Category: Press Releases

Make Your Own Dinosaur Chocolate Nests

Easter Holiday Activity Idea – Making Dinosaur Chocolate Nests

Here’s a simple and fun recipe aimed at young dinosaur fans, a recipe to make dinosaur chocolate nests.  This is a great activity for the Easter holidays.

Dinosaur Chocolate Nests – What you Need

Ingredients – (makes a batch of about 8 to 10 dinosaur  nests)

  • Plain or Milk cooking Chocolate 225 grammes (8oz)
  • Packet of Breakfast Cereal Cornflakes or Shredded Wheat variety
  • Packet of Sugar Coated Mini-chocolate Eggs
  • Pack of Small Cake Cases

How to Make the Dinosaur Chocolate Nests

1.  Take the cooking chocolate out of its wrapper and snap it into small pieces into a heat-proof bowl.  Then melt the chocolate over a pan of hot water (simmering).  Putting the bowl in a microwave for 30 seconds (full power), will help to melt the chocolate if you are in a hurry and need to get the chocolate to melt more quickly.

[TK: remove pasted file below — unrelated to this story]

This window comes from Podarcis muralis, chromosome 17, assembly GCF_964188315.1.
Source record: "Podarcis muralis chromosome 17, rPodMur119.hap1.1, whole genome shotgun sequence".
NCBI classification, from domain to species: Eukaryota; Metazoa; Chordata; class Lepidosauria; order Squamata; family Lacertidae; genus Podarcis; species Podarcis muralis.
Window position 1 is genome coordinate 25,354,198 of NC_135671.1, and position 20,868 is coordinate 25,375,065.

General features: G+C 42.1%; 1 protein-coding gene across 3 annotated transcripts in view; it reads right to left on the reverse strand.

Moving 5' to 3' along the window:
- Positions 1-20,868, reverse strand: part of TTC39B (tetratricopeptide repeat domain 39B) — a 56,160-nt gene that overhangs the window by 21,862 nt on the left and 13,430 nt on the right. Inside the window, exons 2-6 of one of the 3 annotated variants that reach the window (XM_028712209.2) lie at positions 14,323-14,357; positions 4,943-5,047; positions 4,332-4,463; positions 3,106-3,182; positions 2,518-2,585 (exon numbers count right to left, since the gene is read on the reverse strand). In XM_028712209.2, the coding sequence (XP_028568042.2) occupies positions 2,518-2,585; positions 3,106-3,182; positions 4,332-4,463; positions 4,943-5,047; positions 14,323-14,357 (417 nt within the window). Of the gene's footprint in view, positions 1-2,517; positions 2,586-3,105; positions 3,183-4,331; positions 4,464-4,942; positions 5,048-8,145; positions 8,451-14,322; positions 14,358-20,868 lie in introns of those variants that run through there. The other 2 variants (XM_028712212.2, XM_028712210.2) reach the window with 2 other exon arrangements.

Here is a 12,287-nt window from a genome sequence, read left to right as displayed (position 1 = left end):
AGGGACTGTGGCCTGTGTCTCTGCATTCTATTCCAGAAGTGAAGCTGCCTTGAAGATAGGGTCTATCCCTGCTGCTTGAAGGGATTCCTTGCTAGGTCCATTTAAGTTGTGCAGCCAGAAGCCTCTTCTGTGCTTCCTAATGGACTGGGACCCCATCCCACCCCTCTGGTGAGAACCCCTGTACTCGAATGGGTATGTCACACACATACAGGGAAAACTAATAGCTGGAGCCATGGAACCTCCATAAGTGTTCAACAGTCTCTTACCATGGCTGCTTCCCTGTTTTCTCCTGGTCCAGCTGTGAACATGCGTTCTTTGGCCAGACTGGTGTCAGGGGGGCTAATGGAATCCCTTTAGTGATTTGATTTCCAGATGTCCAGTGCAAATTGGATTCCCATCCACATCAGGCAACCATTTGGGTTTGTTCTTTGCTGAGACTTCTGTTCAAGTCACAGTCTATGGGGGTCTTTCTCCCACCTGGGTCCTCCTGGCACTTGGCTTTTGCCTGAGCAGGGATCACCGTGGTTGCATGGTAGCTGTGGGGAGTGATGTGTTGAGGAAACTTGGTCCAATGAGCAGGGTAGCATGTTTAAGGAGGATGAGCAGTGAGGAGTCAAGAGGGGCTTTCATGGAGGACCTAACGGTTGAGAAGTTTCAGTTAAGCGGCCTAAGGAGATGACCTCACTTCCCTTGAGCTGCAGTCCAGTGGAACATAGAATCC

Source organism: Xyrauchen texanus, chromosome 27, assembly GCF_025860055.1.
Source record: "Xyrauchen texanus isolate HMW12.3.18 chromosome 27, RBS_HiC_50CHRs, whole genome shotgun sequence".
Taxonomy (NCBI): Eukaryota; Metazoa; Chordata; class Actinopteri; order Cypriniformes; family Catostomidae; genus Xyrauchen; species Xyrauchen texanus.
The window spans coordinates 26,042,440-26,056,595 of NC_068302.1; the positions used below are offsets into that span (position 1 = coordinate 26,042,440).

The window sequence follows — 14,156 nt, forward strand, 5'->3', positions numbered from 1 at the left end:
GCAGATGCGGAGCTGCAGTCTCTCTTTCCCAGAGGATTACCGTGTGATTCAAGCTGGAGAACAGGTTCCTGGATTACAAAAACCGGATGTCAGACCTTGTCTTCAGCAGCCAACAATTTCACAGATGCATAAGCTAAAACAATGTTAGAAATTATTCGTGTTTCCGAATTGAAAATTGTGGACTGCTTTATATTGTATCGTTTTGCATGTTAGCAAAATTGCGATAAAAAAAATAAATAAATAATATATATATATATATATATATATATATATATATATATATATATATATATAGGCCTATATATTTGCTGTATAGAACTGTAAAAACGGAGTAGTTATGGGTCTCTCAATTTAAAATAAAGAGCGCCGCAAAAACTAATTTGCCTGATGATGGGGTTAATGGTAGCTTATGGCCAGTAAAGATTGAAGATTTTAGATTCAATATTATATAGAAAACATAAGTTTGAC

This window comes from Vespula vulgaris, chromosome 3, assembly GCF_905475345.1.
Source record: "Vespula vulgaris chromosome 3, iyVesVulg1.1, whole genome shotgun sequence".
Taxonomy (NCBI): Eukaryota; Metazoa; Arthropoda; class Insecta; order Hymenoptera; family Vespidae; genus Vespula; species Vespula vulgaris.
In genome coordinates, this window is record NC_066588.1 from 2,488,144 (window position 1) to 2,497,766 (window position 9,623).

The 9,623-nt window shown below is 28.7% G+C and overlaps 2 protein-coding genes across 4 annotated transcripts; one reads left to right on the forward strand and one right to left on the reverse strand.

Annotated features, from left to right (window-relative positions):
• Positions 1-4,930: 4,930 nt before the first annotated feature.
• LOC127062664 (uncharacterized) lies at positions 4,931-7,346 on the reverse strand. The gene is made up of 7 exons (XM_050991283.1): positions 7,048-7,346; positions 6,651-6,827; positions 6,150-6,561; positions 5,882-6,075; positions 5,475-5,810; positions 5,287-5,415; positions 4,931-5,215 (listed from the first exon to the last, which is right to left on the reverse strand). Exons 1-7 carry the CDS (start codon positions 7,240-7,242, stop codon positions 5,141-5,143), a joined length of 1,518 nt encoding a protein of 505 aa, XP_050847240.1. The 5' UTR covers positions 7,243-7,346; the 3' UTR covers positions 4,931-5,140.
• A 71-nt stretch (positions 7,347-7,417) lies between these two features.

2.  Once melted remove from the heat (turn off the heat source) and give the chocolate a quick stir to ensure all the chocolate pieces have melted.

3.  Put in the chosen breakfast cereal, a little at first then gradually add more until the chocolate/cereal mix takes on the appearance of twigs or wood in a nest.

4.  Spoon enough of the chocolate/cereal mix into each of the cake cases, a table spoon is usually sufficient.  Make a little indentation in the centre of each chocolate dinosaur next, this hollow is where the eggs will be placed.

5.  Put two mini-chocolate eggs into the hollow formed at the centre of each nest.  The chocolate being sticky, will ensure that the eggs stay in place.  A pair of eggs per nest is all that is needed.  Palaeontologists know that dinosaurs laid their eggs in twos (dinosaurs unlike birds had two ovipositors) – egg laying apparatus of a dinosaur has been described as being like a “double barrelled shot-gun”.

6.  Then leave the nests to harden and set, they should be ready to eat in under 2 hours.

Great for a Dinosaur Party – Dinosaur Chocolate Nests

Super dinosaur chocolate nests which are fun and easy to make.